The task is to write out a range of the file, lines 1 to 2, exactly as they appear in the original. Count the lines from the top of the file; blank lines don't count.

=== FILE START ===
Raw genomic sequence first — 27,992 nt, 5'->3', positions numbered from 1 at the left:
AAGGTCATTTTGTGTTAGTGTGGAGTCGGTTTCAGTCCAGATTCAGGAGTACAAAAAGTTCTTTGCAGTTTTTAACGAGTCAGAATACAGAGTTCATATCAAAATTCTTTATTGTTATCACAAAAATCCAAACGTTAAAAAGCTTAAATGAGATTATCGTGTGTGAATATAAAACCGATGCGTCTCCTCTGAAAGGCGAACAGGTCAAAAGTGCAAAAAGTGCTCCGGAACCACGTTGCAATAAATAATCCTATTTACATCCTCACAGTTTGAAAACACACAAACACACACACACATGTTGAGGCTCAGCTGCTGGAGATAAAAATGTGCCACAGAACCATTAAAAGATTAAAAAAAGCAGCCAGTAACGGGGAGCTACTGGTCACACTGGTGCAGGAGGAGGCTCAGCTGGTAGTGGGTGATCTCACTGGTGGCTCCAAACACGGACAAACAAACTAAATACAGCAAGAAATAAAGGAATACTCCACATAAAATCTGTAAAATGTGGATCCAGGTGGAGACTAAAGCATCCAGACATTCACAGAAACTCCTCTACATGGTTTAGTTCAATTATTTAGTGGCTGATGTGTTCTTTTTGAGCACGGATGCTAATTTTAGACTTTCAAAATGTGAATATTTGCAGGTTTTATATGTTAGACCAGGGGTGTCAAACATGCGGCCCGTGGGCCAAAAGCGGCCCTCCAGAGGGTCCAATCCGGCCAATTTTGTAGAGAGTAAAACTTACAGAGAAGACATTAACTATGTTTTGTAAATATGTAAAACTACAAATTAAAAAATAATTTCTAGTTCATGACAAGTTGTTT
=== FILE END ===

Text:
Raw genomic sequence first — 27,992 nt, 5'->3', positions numbered from 1 at the left:
AAGGTCATTTTGTGTTAGTGTGGAGTCGGTTTCAGTCCAGATTCAGGAGTACAAAAAGTTCTTTGCAGTTTTTAACGAGTCAGAATACAGAGTTCATATCAAAATTCTTTATTGTTATCACAAAAATCCAAACGTTAAAAAGCTTAAATGAGATTATCGTGTGTGAATATAAAACCGATGCGTCTCCTCTGAAAGGCGAACAGGTCAAAAGTGCAAAAAGTGCTCCGGAACCACGTTGCAATAAATAATCCTATTTACATCCTCACAGTTTGAAAACACACAAACACACACACACATGTTGAGGCTCAGCTGCTGGAGATAAAAATGTGCCACAGAACCATTAAAAGATTAAAAAAAGCAGCCAGTAACGGGGAGCTACTGGTCACACTGGTGCAGGAGGAGGCTCAGCTGGTAGTGGGTGATCTCACTGGTGGCTCCAAACACGGACAAACAAACTAAATACAGCAAGAAATAAAGGAATACTCCACATAAAATCTGTAAAATGTGGATCCAGGTGGAGACTAAAGCATCCAGACATTCACAGAAACTCCTCTACATGGTTTAGTTCAATTATTTAGTGGCTGATGTGTTCTTTTTGAGCACGGATGCTAATTTTAGACTTTCAAAATGTGAATATTTGCAGGTTTTATATGTTAGACCAGGGGTGTCAAACATGCGGCCCGTGGGCCAAAAGCGGCCCTCCAGAGGGTCCAATCCGGCCAATTTTGTAGAGAGTAAAACTTACAGAGAAGACATTAACTATGTTTTGTAAATATGTAAAACTACAAATTAAAAAATAATTTCTAGTTCATGACAAGTTGTTT